Crude oil exports from Venezuela inched up last month as traders rushed to sell Venezuelan crude to Chinese buyers ahead of the entry into effect of a new tax.
Reuters reports Venezuelan exports for Asia were most commonly masked as Malaysian oil, and the biggest portion of these entered Asia before June 12, when the new Chinese import tax entered into effect, raising the costs of fuel imports by as much as 40 percent.
Yet Venezuela also reported a rare increase in production last month, thanks to the restart of a crude upgrader under PDVSA’s joint venture with TotalEnergies and Norway’s Equinor. A blending plant was also restarted last month, contributing to the production increase.
According to shipping data cited by Reuters, PDVSA exported some 631,900 bpd of crude last month, up by 6.5 percent from May and as much as 66 percent from June 2020.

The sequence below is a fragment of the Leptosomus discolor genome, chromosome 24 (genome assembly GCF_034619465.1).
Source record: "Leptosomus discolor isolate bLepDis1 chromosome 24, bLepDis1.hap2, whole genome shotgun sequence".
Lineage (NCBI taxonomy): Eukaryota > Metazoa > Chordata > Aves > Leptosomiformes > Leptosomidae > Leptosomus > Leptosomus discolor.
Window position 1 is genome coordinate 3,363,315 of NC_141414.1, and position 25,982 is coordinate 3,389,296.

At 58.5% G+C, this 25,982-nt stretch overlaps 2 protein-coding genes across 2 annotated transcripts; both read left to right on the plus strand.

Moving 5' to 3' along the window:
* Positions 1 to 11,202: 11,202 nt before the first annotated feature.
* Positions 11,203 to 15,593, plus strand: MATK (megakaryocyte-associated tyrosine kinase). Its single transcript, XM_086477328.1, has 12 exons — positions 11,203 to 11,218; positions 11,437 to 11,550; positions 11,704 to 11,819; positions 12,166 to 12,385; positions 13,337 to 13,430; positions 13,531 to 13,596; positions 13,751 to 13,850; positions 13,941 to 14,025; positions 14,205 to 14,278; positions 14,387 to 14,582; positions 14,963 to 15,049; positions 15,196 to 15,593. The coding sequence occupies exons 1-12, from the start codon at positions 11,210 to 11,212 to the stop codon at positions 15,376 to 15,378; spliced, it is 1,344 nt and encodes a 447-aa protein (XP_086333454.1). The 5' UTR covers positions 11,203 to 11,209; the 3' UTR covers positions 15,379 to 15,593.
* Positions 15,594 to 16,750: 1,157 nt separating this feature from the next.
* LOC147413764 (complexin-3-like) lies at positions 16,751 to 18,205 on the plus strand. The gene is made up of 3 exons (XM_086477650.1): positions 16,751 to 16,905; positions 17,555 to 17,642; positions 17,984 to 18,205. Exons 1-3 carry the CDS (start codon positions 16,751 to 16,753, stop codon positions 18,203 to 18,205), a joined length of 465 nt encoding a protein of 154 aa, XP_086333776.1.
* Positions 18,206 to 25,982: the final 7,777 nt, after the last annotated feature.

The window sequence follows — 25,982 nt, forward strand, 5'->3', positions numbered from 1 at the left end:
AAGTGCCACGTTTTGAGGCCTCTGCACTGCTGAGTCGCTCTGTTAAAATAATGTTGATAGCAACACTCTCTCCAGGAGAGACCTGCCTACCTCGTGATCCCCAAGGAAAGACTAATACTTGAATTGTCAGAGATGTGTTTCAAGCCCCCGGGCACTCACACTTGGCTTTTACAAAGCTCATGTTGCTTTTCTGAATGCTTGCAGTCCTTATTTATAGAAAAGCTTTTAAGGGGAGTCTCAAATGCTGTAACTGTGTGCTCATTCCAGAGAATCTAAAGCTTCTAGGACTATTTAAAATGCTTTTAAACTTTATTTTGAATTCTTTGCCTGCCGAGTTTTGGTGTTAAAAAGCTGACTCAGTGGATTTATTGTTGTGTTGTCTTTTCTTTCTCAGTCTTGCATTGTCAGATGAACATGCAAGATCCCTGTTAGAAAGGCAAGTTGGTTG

A couple of weeks ago, Venezuela’s oil minister, Tareck el Assaimi, told Bloomberg in an interview the government was investing in a reversal of its oil production decline and had plans to quadruple output by the end of the year. “Without any financing, with our own money, we’ve been able to invest enough to stop the slide and start a gradual recovery,” El Aissami said.
Venezuela boosting oil production to 1.5 million bpd by end-2021 is an “impossible” target, Francisco Monaldi, an expert on Venezuela’s oil industry at Rice University, told Bloomberg. “Even getting to that would be implausible in the medium term; production capacity has been falling since 2014 and there have been no oil rigs operating in Venezuela for a year,” Monaldi also said.
Earlier this year, state-owned PDVSA calculated it would need investments of $58 billion to boost production to where it was before Hugo Chavez rose to power in the late 90s. In 1998, Venezuela was pumping 2.3 million barrels of crude daily. The company said it planned to seek investments from both local and foreign companies to that end.